One of the many recent nutrition label changes underway is the change in units for four nutrients—vitamin A, vitamin D, vitamin E, and folate. Here’s a quick guide to how these units are changing and the reasons why.
Nutrition Label Unit Changes
|Nutrient||Old Unit||New Unit|
|Vitamin A||IU||mcg RAE (Retinol Activity Equivalents)|
|Vitamin E||IU||mg a-tocopherol|
|Folate||mcg||mcg DFE (Dietary Folate Equivalents)|
*Voluntary labeling of IUs in parentheses alongside the required mcg units is permitted for vitamin D.
The nutrition label units for vitamin A are changing from IU (International Units) to mcg RAE (Retinol Activity Equivalents) based on the Institute of Medicine (IOM) recommendations adopted by the FDA. The reason for this change is that IU does not account for the difference in vitamin A activity between the vitamin A in animal foods (retinol) and the provitamin A carotenoids (such as beta-carotene) found in some plants.
Since carotenoids have less vitamin A activity than retinol, the RAE unit will be used to standardize for activity level. For example, 1 RAE = 1 mcg of retinol = 12 mcg of dietary beta-carotene = 24 mcg of dietary a-carotene or b-cryptoxanthin. Use of this measure on the nutrition label is also recommended for consistency with the DRIs.
Other nutrition label changes for vitamin A include a Daily Value (DV) decrease from 5,000 IU to 900 mcg RAE to reflect the latest nutrition science and a change from mandatory label nutrient to voluntary.
The Dietary Guidelines for Americans 2015-2020 has identified vitamin D as a nutrient of public health concern for Americans, due to its low consumption and the health concerns associated with this. One of the many nutrition label changes surrounding vitamin D is the new mandatory labeling of this nutrient on the nutrition facts panel.
In addition, the units for vitamin D are changing from IU to mcg (although the FDA will permit voluntary IU labeling in parentheses alongside the mandatory declaration in the new units.) The unit change to mcg is based on the IOM’s recommendation that the units of measure should be consistent with the DRIs.
The voluntary inclusion of IU on the label is being provided as an option to manufacturers who wish to present a product’s vitamin D content in units more familiar to consumers (especially for those seeking out vitamin D and those at risk of deficiency). Seeing mcg and IU together on the label may help to transition consumers to the new units.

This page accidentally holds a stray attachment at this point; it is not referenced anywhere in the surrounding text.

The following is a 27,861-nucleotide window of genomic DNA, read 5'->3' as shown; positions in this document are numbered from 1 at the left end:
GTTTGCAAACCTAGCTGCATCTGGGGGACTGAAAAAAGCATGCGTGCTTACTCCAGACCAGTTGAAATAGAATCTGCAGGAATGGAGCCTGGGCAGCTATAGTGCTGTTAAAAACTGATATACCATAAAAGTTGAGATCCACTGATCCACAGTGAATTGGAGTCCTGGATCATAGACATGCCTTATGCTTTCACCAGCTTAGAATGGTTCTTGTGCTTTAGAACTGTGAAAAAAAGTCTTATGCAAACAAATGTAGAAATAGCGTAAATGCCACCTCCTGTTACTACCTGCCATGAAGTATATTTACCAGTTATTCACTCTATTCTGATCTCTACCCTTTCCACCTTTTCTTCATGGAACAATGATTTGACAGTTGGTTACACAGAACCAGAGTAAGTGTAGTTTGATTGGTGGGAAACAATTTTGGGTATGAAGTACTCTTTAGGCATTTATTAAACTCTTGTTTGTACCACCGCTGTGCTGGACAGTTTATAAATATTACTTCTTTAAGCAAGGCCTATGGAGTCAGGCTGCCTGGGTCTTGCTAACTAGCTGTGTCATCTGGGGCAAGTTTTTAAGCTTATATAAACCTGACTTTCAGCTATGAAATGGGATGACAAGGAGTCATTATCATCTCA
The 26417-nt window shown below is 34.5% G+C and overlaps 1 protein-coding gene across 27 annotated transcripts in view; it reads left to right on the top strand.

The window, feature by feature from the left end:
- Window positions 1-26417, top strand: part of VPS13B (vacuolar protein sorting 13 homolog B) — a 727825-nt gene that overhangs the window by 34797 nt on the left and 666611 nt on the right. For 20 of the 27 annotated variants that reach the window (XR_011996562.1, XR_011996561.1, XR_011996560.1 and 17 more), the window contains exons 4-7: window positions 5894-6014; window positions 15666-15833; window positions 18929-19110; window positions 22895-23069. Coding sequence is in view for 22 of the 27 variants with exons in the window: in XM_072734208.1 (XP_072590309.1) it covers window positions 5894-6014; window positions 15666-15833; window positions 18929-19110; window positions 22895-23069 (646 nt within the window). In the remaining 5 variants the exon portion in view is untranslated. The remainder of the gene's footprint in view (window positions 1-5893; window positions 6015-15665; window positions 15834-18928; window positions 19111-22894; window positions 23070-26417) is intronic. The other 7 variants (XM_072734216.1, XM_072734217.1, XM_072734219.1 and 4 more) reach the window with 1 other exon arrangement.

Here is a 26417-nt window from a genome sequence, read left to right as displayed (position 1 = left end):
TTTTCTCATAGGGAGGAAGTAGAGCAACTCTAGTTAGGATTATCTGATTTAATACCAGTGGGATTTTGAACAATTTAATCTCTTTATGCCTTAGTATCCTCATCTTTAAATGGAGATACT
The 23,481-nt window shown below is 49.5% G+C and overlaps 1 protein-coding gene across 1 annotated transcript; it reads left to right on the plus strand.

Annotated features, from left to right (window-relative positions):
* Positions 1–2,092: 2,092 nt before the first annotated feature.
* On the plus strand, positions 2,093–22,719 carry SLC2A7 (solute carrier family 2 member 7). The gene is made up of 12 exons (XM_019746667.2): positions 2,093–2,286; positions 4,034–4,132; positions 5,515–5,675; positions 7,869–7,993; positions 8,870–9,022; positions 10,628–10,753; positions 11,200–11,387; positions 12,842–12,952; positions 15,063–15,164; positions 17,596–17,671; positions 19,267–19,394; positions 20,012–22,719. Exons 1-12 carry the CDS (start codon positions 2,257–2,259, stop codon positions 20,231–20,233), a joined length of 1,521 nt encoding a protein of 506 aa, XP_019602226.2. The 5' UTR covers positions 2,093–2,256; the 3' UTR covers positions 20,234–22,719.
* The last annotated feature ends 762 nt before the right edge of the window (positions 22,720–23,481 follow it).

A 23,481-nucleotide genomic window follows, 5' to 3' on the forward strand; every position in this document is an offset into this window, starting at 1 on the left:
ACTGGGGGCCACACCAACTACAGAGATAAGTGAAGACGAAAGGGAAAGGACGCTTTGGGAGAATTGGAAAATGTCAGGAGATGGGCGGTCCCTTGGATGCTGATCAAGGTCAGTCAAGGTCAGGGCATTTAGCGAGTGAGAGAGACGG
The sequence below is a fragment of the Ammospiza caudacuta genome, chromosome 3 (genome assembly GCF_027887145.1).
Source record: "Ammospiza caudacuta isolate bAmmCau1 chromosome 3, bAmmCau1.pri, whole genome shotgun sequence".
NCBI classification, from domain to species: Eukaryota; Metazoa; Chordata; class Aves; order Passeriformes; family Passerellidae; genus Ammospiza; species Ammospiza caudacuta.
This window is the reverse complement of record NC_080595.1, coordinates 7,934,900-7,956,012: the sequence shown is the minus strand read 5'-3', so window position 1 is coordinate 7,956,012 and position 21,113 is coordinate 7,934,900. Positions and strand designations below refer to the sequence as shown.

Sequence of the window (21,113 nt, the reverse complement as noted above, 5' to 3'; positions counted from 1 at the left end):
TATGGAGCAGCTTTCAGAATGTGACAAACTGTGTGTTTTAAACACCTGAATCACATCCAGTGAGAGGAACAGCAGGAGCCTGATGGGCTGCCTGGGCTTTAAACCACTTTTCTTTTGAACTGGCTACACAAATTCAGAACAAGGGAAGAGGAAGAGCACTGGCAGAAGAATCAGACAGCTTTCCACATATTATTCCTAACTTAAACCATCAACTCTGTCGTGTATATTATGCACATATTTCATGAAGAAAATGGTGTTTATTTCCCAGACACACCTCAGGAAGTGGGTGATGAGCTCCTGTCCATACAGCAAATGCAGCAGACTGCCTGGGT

Another of the important nutrition label changes for vitamin D is an increase in DV, which is doubling from 400 IU to 20 mcg (800 IU).
Vitamin E’s nutrition label units are changing from IU to mg a-tocopherol (alpha-tocopherol). This new unit takes into account the difference in activity between naturally occurring and synthetic vitamin E. Synthetic vitamin E (all-rac-alpha-tocopherol) has only half of the activity of naturally occurring vitamin E (alpha-tocopherol).
Only these forms of vitamin E can be used in the label declaration. While there are many other forms of vitamin E, these are the only forms that have biological activity and are maintained in the blood. This unit change, which reflects the most current science, was recommended by the IOM and is consistent with the DRIs.
Furthermore, the DV for vitamin E has been reduced from 30 IU to 15 mg alpha-tocopherol.
For folate (also known as vitamin B9), the nutrition label units are changing from mcg to mcg DFE (Dietary Folate Equivalents). The IOM developed this new unit to account for the higher bioavailability of synthetic folic acid compared with folate naturally present in foods. A product’s mcg DFE is calculated as follows: mcg DFE = (mcg food folate) + (1.7 x mcg synthetic folic acid).
Daily Value Changes with Unit Changes for Vitamins A, D, E, and Folate
|Nutrient||Old DV||New DV|
|Vitamin A||5000 IU||900 mcg RAE|
|Vitamin D||400 IU||20 mcg|
|Vitamin E||30 IU||15 mg a-tocopherol|
|Folate||400 mcg||400 mcg DFE|
As manufacturers implement the new nutrition label regulations, they can take heart in knowing that they’re making a positive change in the food industry and helping consumers make healthy food choices based on the latest nutrition science.
For a complete list of the nutrition label changes, download our Comprehensive Guide to the New Nutrition and Supplement Panels.